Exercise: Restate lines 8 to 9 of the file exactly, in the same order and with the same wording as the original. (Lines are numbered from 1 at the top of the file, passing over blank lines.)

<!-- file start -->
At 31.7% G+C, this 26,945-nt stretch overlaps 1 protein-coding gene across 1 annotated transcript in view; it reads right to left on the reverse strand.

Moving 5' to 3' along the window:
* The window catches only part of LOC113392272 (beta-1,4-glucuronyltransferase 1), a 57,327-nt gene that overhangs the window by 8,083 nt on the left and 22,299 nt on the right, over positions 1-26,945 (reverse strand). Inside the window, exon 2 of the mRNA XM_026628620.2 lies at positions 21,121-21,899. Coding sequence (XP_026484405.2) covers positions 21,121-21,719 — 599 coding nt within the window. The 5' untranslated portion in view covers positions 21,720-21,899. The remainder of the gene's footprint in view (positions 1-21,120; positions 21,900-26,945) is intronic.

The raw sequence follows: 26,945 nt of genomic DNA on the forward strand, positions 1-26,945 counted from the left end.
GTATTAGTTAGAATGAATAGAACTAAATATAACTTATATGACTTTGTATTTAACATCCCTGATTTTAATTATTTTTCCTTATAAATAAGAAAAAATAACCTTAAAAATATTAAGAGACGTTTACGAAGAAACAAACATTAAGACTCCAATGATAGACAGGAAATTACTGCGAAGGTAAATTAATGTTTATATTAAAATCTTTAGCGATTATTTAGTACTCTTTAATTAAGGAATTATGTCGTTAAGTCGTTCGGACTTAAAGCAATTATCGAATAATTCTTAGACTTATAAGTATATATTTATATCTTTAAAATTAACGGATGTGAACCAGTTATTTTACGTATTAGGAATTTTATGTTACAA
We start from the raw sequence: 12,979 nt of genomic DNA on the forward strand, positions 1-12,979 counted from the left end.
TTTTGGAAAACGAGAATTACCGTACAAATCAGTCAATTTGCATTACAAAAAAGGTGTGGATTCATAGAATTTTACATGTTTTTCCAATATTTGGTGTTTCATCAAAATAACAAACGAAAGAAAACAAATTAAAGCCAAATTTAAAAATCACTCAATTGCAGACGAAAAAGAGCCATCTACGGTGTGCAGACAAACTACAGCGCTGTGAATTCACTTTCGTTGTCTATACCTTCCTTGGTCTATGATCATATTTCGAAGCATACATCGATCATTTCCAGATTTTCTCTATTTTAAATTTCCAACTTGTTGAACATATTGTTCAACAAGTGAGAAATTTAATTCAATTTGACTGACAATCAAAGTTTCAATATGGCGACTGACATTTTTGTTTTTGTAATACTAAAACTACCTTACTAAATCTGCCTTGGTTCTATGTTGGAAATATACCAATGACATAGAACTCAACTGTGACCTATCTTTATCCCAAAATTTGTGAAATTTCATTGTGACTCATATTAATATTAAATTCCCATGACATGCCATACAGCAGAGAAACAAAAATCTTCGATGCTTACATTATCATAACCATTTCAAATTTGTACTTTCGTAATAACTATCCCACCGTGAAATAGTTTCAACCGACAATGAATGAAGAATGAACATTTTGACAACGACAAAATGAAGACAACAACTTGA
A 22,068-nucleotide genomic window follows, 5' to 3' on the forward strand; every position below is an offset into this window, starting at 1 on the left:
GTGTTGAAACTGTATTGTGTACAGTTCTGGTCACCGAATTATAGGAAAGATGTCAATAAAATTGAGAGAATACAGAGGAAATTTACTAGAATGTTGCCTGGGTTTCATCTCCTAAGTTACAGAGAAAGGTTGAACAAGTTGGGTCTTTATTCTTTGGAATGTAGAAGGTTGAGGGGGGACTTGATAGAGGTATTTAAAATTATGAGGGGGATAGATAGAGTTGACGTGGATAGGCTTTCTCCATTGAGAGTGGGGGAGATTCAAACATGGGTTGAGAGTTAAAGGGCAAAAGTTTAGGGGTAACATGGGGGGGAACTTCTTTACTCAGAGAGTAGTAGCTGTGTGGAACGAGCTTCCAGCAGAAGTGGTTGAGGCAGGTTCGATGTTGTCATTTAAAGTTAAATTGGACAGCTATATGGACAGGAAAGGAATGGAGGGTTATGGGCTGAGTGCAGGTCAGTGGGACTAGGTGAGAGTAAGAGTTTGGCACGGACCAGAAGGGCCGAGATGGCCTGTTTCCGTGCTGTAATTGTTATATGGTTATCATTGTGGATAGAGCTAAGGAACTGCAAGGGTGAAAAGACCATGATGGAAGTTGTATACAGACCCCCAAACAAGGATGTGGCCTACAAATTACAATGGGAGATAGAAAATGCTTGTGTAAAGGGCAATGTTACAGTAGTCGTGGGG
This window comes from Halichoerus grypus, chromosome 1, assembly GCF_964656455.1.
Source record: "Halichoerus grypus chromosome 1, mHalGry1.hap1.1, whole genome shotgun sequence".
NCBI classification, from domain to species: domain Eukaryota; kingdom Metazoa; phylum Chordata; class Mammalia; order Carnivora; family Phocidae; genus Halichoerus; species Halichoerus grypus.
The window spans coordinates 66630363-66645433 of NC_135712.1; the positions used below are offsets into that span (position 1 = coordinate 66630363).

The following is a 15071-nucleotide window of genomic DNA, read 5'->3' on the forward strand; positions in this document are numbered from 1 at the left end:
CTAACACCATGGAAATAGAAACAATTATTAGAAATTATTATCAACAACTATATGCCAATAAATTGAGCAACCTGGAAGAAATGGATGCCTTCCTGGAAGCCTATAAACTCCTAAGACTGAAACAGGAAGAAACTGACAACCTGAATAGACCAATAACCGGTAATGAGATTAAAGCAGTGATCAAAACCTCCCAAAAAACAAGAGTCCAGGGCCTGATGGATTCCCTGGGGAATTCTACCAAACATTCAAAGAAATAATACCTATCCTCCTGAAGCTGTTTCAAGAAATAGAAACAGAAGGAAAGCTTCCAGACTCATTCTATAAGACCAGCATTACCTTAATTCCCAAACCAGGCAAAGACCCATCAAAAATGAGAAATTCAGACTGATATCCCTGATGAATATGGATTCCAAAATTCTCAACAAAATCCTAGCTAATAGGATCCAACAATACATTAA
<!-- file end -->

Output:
A 22,068-nucleotide genomic window follows, 5' to 3' on the forward strand; every position below is an offset into this window, starting at 1 on the left:
GTGTTGAAACTGTATTGTGTACAGTTCTGGTCACCGAATTATAGGAAAGATGTCAATAAAATTGAGAGAATACAGAGGAAATTTACTAGAATGTTGCCTGGGTTTCATCTCCTAAGTTACAGAGAAAGGTTGAACAAGTTGGGTCTTTATTCTTTGGAATGTAGAAGGTTGAGGGGGGACTTGATAGAGGTATTTAAAATTATGAGGGGGATAGATAGAGTTGACGTGGATAGGCTTTCTCCATTGAGAGTGGGGGAGATTCAAACATGGGTTGAGAGTTAAAGGGCAAAAGTTTAGGGGTAACATGGGGGGGAACTTCTTTACTCAGAGAGTAGTAGCTGTGTGGAACGAGCTTCCAGCAGAAGTGGTTGAGGCAGGTTCGATGTTGTCATTTAAAGTTAAATTGGACAGCTATATGGACAGGAAAGGAATGGAGGGTTATGGGCTGAGTGCAGGTCAGTGGGACTAGGTGAGAGTAAGAGTTTGGCACGGACCAGAAGGGCCGAGATGGCCTGTTTCCGTGCTGTAATTGTTATATGGTTATCATTGTGGATAGAGCTAAGGAACTGCAAGGGTGAAAAGACCATGATGGAAGTTGTATACAGACCCCCAAACAAGGATGTGGCCTACAAATTACAATGGGAGATAGAAAATGCTTGTGTAAAGGGCAATGTTACAGTAGTCGTGGGG